In I & II Kings we have a number of references to the chronicles of the kings of Judah or of Israel. When I was quite young I thought this referred to the book of Chronicles in the Bible, but that is not the case. Some people believe that these chronicles were written by the court scribes of the two kingdoms. Others, however, believe they were maintained by the schools of the prophets, at least in the north. These sources would have one historical context, the actual historical events portrayed would have another. Finally, the books were probably written during or shortly after the exile. The writer is dealing with how God deals with Israel, and how blessings and curses, rewards and punishments occur and why they do. His purpose and historical context was different from that of the chroniclers or of those who lived through the events he narrates.

Cultural Context

Cultural context can be more subtle. Here we are looking at questions of how the people thought in the time that the material was written and/or the events took place. In particular, we are interested in the types of concepts they used, their cosmology (understand of how the universe worked), their language, and how they lived. This can help us understand what they wrote.

For example, Genesis 1 shows evidence of some of the language of ancient near eastern cosmology (see Genesis Creation Stories - Form, Structure, and Relationship). The apocalyptic literature of Daniel and Revelation shows an acquaintance with the mythological symbols of much of the ancient world. These cultural points can help us understand. If the beasts take forms we can recognize from the surrounding culture, we can understand why God and the prophet would represent those concepts using those particular symbols.

Canonical Context

The canonical context simply takes seriously the idea that the Bible is God's revelation, even though it has been brought together from many different books, times, and places. What is the place of the passage you are studying in this overall scheme? For example, the story of the exodus is an interesting story of God intervening to allow some slaves to escape when seen by itself, but when seen in the overall picture from creation, through the call of Abraham, slavery, exodus, life in Canaan, the exile, the return, and the coming of Jesus, it will take on a number of different associations. Christian students of scripture should be aware of this.

Spiritual Context

Closely related to canonical context is the spiritual context. Simply ask, "Where does this passage fit into God's overall plan?" Obviously this is the most theological and and nearly the most subjective (experiential context is certainly more subjective), so don't be too dogmatic. This is a good area for calm discussion and exchange of views with others. Some suggestions about the overview of scripture can be found in Cosmic Conflict, a tract in the Participatory Study Series.

Experiential Context

I don't know anyone else who uses this phrase in the way I do, but what I mean by "experiential context" is the state of spiritual experience reflected in the passage of scripture. This is very subjective, but it is something that you must think about in order to understand how to apply the scriptural experience to your own. You also need to think about where your own experience is. This opens the way to spiritual growth through reading the scriptures like very little else can.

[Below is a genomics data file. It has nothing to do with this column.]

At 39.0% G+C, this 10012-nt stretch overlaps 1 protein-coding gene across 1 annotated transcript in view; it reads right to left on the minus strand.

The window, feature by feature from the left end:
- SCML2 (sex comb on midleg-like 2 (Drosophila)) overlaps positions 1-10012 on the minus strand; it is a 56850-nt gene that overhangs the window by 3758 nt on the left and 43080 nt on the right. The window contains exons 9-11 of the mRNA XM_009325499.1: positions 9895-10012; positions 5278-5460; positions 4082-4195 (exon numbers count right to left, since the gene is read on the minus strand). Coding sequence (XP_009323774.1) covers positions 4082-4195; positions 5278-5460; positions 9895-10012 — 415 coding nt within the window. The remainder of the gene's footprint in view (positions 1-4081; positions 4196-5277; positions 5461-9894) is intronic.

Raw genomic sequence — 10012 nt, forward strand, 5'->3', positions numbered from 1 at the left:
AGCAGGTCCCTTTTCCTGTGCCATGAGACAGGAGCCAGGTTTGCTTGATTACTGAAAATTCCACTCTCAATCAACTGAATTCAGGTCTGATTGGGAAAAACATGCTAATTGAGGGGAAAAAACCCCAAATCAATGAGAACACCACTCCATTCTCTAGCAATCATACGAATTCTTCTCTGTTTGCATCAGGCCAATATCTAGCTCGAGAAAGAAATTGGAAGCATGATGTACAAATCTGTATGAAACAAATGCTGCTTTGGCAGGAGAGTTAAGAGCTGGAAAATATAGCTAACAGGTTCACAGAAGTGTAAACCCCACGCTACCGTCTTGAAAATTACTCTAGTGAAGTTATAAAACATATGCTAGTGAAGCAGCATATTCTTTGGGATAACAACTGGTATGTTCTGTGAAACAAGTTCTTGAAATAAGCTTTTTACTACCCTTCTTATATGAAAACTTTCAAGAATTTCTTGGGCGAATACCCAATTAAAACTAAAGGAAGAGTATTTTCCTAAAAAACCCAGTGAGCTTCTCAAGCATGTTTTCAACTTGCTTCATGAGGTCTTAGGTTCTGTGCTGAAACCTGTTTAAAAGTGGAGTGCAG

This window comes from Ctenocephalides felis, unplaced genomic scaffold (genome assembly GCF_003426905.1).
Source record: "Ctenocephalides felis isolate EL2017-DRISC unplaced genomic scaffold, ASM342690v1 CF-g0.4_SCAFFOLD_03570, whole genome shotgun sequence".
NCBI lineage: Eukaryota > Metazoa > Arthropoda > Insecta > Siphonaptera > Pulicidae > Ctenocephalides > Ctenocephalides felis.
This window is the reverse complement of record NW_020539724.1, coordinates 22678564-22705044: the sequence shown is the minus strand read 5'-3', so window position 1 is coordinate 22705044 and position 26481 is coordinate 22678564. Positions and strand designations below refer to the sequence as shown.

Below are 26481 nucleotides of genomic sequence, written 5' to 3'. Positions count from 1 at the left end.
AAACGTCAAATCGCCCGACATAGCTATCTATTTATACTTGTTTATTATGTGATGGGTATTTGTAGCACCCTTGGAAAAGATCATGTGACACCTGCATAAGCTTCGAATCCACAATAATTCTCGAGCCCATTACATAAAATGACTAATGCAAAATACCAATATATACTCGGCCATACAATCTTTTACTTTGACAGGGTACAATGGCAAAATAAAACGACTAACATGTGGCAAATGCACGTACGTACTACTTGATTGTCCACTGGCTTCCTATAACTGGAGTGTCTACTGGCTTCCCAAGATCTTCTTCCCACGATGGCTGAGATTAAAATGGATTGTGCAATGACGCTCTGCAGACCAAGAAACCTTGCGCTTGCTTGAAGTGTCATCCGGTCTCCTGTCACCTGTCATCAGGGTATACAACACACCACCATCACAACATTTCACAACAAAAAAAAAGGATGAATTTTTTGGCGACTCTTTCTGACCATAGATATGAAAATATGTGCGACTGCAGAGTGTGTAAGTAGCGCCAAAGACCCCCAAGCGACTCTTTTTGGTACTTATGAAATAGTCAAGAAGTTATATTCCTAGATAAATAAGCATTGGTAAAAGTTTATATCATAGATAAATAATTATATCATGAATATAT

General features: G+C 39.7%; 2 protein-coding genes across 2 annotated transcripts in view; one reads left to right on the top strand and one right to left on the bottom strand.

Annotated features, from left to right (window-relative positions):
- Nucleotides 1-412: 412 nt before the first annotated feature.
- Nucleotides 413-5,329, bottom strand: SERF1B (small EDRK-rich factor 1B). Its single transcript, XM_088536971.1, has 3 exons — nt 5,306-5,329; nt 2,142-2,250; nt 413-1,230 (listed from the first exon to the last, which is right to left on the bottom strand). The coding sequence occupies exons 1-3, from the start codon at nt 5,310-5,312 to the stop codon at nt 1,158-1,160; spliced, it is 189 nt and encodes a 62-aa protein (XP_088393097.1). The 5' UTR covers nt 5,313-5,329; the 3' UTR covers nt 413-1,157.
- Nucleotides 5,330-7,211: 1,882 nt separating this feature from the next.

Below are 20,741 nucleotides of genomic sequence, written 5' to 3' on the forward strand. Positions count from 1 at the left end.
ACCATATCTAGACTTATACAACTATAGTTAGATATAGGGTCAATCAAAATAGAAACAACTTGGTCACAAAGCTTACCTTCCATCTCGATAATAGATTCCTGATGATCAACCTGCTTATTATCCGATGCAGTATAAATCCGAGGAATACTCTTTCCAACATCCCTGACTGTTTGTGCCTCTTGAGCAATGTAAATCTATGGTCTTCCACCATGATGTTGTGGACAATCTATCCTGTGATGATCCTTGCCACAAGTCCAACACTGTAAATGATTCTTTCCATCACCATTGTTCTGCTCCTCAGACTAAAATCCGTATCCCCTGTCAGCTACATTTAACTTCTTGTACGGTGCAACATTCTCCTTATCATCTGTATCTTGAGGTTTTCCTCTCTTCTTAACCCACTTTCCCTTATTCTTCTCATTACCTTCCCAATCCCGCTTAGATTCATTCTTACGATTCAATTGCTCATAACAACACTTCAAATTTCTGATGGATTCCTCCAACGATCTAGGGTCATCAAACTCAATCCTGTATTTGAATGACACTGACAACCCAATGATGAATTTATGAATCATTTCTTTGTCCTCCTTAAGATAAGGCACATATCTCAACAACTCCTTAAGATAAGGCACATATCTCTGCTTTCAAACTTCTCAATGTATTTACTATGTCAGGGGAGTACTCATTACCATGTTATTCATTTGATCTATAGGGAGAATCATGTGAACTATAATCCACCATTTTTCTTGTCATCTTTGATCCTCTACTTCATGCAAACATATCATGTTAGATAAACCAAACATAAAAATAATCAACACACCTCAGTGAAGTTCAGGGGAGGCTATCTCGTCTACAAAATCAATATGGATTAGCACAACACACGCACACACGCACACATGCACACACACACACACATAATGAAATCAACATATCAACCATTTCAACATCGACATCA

As an example of discussing spiritual experience, consider the story of Gideon (Judges 6-8). Gideon is at first very reluctant, and he requires many signs from God before he takes on his task. What sort of spiritual experience, or spiritual maturity, is reflected in this story? Or compare Psalm 137, especially verses 8 and 9 with the prayer of Jesus: "Father, forgive them!" You may find it helpful to note that God used people who were not necessarily steady on their spiritual feet, such as Gideon, and that he allowed prayers of vengeance to be recorded. But he also provided us with more ideal examples.

Avoiding Context Errors

Here are some suggestions for avoiding contextual errors:

Foolishness to Unbelievers?

Frequently, 1 Corinthians 2:14 tells us that an unspiritual person cannot accept things that belong to the kingdom of God. This text is frequently misused by people when they are asked to prove their point from scriptures, especially when they are being challenged by unbelievers. Sometimes even when they are challenged by believers, they claim that the other person cannot understand because the issue is to be "discerned spiritually." But this is a misuse of scripture. Of all the contexts discussed above, only the experiential one will mean that one person cannot necessarily understand another.

Let me suggest that the truly spiritual person is not going to pound people over the head with his judgment of how unspiritual they are. Rather, he will join with Paul in becoming "everyone's servant" (1 Corinthians 9:10). Even if it means being thought stupid, you should avoid accusations when you are sharing the spiritual blessings of God's word.

Conclusion

By carefully investigating all elements of the context, and by reading more than just a single text when you study, you can generally avoid errors of context.

Some additional information on this topic can be found in: Facing the Proof-Text Method. It provides a view of this topic from the other side.


Two participatory study guides by Henry Neufeld